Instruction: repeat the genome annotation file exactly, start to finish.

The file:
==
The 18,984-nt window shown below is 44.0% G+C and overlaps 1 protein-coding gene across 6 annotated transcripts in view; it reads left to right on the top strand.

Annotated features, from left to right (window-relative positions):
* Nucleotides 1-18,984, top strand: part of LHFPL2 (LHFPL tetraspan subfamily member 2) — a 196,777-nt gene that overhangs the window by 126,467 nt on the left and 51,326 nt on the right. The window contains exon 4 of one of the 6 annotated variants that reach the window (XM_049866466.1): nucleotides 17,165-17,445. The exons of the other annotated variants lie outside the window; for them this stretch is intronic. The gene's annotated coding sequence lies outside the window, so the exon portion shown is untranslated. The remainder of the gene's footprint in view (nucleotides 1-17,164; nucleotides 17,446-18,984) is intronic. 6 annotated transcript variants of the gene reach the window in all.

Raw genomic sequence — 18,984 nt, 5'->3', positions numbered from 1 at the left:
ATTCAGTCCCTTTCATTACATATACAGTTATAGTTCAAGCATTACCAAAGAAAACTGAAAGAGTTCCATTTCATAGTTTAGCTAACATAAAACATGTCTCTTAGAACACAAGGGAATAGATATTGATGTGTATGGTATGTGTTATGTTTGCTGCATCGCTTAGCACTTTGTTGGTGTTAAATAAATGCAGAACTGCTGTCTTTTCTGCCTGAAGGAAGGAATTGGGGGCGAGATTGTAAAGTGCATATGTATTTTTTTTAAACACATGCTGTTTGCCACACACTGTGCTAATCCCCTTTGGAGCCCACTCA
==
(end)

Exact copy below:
The 18,984-nt window shown below is 44.0% G+C and overlaps 1 protein-coding gene across 6 annotated transcripts in view; it reads left to right on the top strand.

Annotated features, from left to right (window-relative positions):
* Nucleotides 1-18,984, top strand: part of LHFPL2 (LHFPL tetraspan subfamily member 2) — a 196,777-nt gene that overhangs the window by 126,467 nt on the left and 51,326 nt on the right. The window contains exon 4 of one of the 6 annotated variants that reach the window (XM_049866466.1): nucleotides 17,165-17,445. The exons of the other annotated variants lie outside the window; for them this stretch is intronic. The gene's annotated coding sequence lies outside the window, so the exon portion shown is untranslated. The remainder of the gene's footprint in view (nucleotides 1-17,164; nucleotides 17,446-18,984) is intronic. 6 annotated transcript variants of the gene reach the window in all.

Raw genomic sequence — 18,984 nt, 5'->3', positions numbered from 1 at the left:
ATTCAGTCCCTTTCATTACATATACAGTTATAGTTCAAGCATTACCAAAGAAAACTGAAAGAGTTCCATTTCATAGTTTAGCTAACATAAAACATGTCTCTTAGAACACAAGGGAATAGATATTGATGTGTATGGTATGTGTTATGTTTGCTGCATCGCTTAGCACTTTGTTGGTGTTAAATAAATGCAGAACTGCTGTCTTTTCTGCCTGAAGGAAGGAATTGGGGGCGAGATTGTAAAGTGCATATGTATTTTTTTTAAACACATGCTGTTTGCCACACACTGTGCTAATCCCCTTTGGAGCCCACTCA